MCTS Buses Could Again Serve Summerfest, But Issues Remain
And even if they do, it would be in a much-diminished capacity.
The transit system is looking into bringing back two shuttles lines, a northern shuttle from the Brown Deer Road park-and-ride lot and a southern shuttle from the College Avenue park-and-ride lot. The return of service would still be a far cry from the nine park-and-ride shuttles MCTS offered in 2019, the last year it ran the shuttle network. Summerfest paid a private operator to provide five shuttle services in 2022, and it was twice as expensive for riders as the MCTS service.
The Summerfest shuttles were first eliminated in 2021. The annual music festival was returning from hiatus due to the COVID-19 pandemic and the transit system was facing what then-managing director Dan Boehm called a “perfect storm.” That storm remains the same today as the system struggles to retain employees, has a dwindling fleet of buses and a looming annual budget shortfall estimated at $20 million or more by the time federal stimulus funding runs out in 2025.
The Milwaukee County Board of Supervisors added language to the 2023 budget directing transit officials to “work with stakeholders to explore the revival of Summerfest and other festival bus service.” But the budget also included an approximately $4 million cut to transit service in 2023 to begin slow-walking the transit system toward the diminished size that can be funded once the federal money dries up.
The exploration is occurring, based on recent discussions between county transit officials and officials from the City of Milwaukee. At a meeting of the city’s Public Transportation, Utilities, and Waterways Review Board, Ald. Robert Bauman asked MCTS officials why they couldn’t bring back the “first-class operation” that was the MCTS Summerfest service.
“We’ve met with Summerfest multiple times to talk through different scenarios,” said Denise Wandke, MCTS interim managing director. One challenge to bringing the service back is that the Federal Transit Administration (FTA) bars public transit agencies from competing with private companies for contracts. If MCTS accepts money from Summerfest for the service the FTA considers the agency a charter and it loses access to federal transit funding, Boehm said in 2021.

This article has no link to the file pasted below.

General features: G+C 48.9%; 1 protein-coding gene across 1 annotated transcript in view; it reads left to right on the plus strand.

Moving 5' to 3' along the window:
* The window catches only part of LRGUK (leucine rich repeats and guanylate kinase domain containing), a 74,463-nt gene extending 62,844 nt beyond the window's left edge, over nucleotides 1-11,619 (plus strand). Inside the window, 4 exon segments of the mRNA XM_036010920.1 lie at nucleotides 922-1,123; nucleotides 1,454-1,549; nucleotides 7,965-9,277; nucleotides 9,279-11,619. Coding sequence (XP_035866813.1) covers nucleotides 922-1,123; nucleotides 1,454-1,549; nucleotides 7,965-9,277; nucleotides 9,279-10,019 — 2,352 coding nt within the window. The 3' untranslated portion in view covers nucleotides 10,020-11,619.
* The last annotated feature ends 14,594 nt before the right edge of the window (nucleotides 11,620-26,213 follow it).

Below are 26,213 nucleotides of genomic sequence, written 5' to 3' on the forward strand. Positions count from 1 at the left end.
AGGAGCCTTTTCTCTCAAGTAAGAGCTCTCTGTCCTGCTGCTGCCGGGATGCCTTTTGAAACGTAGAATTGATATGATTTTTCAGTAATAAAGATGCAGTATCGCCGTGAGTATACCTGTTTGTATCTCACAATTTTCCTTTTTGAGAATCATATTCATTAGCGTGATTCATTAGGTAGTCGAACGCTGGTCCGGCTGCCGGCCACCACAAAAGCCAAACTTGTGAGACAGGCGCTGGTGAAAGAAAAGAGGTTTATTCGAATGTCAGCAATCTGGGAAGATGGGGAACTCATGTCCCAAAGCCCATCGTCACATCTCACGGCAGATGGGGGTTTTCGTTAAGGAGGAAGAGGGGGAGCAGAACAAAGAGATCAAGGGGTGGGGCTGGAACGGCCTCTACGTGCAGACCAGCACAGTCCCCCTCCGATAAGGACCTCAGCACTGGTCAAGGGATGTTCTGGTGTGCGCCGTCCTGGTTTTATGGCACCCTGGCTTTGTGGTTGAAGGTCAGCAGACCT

Private charters have the first right of refusal for the shuttles being contemplated, and that offer has not been made at this point.
A spokesperson for MCTS said the agency’s past Summerfest shuttles were not considered a charter because the system was operating the Freeway Flyer service year-round. MCTS suspended Freeway Flyers in early 2022 with no plans to resume the service.
But should the private charters refuse a contract, MCTS still lacks the buses and drivers needed to provide the same level of service it did the last time the shuttles ran in 2019.
“We can pretty much afford to give them 15 buses for their service just because UWM and other local campuses are off during the summer, we have some extra buses, that’s keeping our fingers crossed, and we have no mechanical failures or terrible accidents that take those losses on the service,” said Wandke.
MCTS used more than 70 buses the last time it provided Summerfest service, Wandke said. In 2018, the system had approximately 400 buses and by 2019 it had 369 buses, according to its annual reports. The system now has 321 buses and 17 of those are used for training, Wandke said.
“If there’s 10 buses that drop from the sky I would put 10 more on Summerfest,” Wandke said.
In 2021, the transit system reported that it needed to replace approximately 233 buses by 2024. “We continue to lose funds, not have funds available to us in order to purchase the buses,” Wandke said. “We continue to shrink as a system.”
Part of the “storm” that canceled the service in 2021 was also the ongoing staffing shortage. For years now, MCTS has been losing bus operators just as fast as they can hire new ones. Between 2020 and 2021 the transit system hired more than 250 new bus operators, but it still began 2022 understaffed and below the staffing average (731) for 2020. The struggle to retain employees has also prevented the system from meeting scheduled service hours. In 2021, the transit system missed more than 7,000 budgeted service hours.
Based on the numbers Wandke gave the review board, MCTS has been losing more operators than it can hire. She said the system is now at 683 operators.
With constraints on the transit system’s budget and the number of operators and buses it can marshal, providing a shuttle service for Summerfest could mean pulling resources from elsewhere in the system. And budgeting for it in the future will translate to a funding cut elsewhere in the system. MCTS officials have made this point in the past, and Wandke reiterated it for the city review board, adding, “I don’t want to take anything away from our regular riders.”
Whether or not it resumes Summerfest service, the system will launch a new route on June 4 that terminates near the festival grounds. Connect, the nine-mile bus rapid transit line, will have its eastern terminus in The Couture transit concourse, 909 E. Michigan St. The facility is across N. Lincoln Memorial Dr. from the Henry Maier Festival Park north gate.
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